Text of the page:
When it comes to injury and illness of the body, our culture has lots of medical remedies. But when it comes to healing injuries of a mental/emotional/spiritual nature our culture has a hard time thinking of such things as ‘real.”
No one is ever judged if they catch the flu. But if they are having panic attacks, (which one could call a different kind of flu) they are often considered at fault and expected to ‘snap out of it’ as if emotional distress were an option they were choosing to indulge in. If you got the flu would you expect yourself to stay up late and write a term paper? You would probably have soup and go to bed. Why then, if we have a nervous system injury do we expect ourselves to function at full speed? We should consider emotional pain and anger as seriously as we would physical injury.
The nervous system is as real as your bones. Thoughts are things. Feelings are not things we choose at will. They are the results of events unfolding and if we do not have sufficient nutrition, our thoughts and feelings suffer just like our bones and body.
If a goal has eluded you for years on end and there has been a nagging frustration of not being able to achieve a love connection or a career path, it may not be because your brain won’t just ‘snap out of it’ and get with the program. It may not be something you can just decide to think differently about and turn around by sheer will.
You may have a nutrient deficiency preventing your brain from manufacturing the neurochemistry it needs for healthy, positive functioning. Or, you may have a nervous system injury from the past, (a trauma) which has been tucked away out of your awareness until you feel able to navigate the pain without being overwhelmed. Traumatic events have a serious impact on brain chemistry. Trauma is an event where too much pain occurs in too short of time and the ability to process a situation is lost. If we are overwhelmed by an event we usually flee to a safer place. We do not immediately start processing the trauma unless we are fortunate enough to be in the presence of a trauma specialist. What usually happens is, sadly, nothing at all. The event gets buried and grows thorns that become hard for us or anyone to approach. This buried pain has an effect on all we do in life and if left too long, will eventually emerge and demand to be dealt with. Preventative medicine would be to turn towards that task sooner rather than later.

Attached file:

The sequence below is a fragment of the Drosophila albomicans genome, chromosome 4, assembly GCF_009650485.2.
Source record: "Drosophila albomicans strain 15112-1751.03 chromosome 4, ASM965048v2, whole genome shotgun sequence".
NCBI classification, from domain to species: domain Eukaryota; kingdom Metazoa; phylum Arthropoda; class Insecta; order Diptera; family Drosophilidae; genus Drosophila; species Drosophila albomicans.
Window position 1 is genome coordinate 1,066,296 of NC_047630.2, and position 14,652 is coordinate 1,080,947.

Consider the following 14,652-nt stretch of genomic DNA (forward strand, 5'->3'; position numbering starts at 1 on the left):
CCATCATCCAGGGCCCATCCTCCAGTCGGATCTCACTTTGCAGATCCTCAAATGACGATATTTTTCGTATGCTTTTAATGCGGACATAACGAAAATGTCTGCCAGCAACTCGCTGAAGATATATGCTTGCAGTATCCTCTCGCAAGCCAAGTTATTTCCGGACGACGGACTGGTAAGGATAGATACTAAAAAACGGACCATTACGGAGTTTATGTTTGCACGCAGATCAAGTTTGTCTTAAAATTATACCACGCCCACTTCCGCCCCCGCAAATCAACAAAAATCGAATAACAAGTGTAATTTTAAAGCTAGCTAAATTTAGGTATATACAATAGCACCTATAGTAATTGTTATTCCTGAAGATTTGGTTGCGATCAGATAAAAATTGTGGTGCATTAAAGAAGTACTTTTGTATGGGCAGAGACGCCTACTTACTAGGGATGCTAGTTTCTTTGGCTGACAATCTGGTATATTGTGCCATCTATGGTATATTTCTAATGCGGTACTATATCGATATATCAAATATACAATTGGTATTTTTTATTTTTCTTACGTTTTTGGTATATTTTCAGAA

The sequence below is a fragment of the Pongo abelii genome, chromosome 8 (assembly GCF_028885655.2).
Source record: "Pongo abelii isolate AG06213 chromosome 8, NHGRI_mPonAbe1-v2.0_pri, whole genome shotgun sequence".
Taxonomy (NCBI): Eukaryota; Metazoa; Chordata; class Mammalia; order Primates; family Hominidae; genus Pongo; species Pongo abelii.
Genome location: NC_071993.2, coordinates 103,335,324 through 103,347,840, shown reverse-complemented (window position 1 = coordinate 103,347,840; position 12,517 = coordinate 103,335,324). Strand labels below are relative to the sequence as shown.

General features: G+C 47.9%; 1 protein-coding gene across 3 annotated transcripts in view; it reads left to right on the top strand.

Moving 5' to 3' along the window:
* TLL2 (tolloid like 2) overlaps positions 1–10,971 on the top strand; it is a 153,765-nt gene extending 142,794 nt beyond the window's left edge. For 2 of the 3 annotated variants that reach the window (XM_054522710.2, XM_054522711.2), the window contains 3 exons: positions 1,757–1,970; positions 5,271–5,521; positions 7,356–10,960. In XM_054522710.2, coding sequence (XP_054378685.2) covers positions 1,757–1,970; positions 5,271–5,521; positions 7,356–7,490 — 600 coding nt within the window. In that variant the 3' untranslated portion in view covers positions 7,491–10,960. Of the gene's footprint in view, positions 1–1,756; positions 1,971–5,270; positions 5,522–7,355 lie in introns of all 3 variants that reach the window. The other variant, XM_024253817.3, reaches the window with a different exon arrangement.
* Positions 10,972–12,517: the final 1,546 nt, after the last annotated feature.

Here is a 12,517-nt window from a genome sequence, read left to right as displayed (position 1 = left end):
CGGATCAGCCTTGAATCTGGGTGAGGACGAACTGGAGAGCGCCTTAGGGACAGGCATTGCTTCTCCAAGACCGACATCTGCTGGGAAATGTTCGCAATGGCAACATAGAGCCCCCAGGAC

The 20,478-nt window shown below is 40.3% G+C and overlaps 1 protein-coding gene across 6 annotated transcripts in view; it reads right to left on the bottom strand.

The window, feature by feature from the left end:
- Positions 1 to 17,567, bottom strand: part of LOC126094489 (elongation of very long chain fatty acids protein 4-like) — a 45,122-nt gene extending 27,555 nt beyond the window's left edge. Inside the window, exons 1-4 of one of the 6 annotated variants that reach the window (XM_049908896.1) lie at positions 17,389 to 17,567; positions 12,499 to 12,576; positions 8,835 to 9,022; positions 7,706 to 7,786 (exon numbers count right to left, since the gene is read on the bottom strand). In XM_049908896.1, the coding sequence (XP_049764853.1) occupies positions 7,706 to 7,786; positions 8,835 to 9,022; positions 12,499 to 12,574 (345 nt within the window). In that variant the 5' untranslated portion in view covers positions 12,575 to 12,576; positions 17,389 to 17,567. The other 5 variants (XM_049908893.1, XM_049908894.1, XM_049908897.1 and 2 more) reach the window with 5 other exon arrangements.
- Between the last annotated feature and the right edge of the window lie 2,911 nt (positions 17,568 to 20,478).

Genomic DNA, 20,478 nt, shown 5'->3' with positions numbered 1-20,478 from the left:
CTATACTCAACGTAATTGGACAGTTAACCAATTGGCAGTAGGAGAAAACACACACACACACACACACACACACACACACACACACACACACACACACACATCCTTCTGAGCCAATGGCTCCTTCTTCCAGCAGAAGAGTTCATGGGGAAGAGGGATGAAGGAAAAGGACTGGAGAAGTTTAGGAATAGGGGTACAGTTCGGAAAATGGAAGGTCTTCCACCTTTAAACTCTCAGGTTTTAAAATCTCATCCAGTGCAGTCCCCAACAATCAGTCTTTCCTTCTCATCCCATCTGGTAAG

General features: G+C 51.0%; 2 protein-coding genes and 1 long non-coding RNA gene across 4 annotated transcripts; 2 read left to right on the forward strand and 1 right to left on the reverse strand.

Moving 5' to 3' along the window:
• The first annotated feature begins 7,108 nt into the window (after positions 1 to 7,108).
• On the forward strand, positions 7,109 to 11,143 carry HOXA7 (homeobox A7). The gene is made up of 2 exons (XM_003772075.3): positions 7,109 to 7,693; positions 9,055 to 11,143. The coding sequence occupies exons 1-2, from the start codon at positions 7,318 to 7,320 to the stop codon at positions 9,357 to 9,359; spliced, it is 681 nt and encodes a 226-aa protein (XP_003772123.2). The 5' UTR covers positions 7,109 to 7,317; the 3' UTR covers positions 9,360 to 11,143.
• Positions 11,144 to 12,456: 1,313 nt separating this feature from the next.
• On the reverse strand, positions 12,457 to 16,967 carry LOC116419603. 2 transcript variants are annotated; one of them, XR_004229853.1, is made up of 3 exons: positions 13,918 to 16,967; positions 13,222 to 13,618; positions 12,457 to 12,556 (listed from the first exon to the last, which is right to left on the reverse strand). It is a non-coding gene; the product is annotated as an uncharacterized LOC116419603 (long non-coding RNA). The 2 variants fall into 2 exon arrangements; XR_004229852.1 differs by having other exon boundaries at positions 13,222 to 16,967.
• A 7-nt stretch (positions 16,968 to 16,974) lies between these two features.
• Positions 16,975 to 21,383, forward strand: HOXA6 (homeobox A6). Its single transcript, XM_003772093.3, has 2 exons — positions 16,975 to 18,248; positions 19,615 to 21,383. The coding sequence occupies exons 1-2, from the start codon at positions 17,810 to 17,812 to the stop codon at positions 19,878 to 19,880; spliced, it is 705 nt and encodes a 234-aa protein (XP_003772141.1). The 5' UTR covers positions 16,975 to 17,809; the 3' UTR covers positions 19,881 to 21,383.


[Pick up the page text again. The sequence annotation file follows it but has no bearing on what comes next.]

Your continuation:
If you had a pebble in your shoe would you keep hiking? You would probably stop and remove whatever was causing the discomfort. If that is how we treat our physical bodies, why don’t we treat our emotional bodies with the same care? Do not proceed with life in heartache or buried rage.
Do not settle for anything less in life than true, unquestionable peace and joy. It IS attainable. But to attain lasting contentment, we need to change our understanding of what makes (and keeps) us happy.
What makes and keeps us happy is the truth. Knowing the truth, telling the truth, and living truthfully with others. This idea is what the Buddha spoke of in his four-fold spiritual teaching which states:
- Life is painful
- That pain can end.
- There is a WAY to end the pain.
- That way is Truth.
Living in and discovering the truth always leads to unshakable peace. But committing to a life lived truthfully is about actively signing up to break through comforting illusions we might have about our selves and our relationships.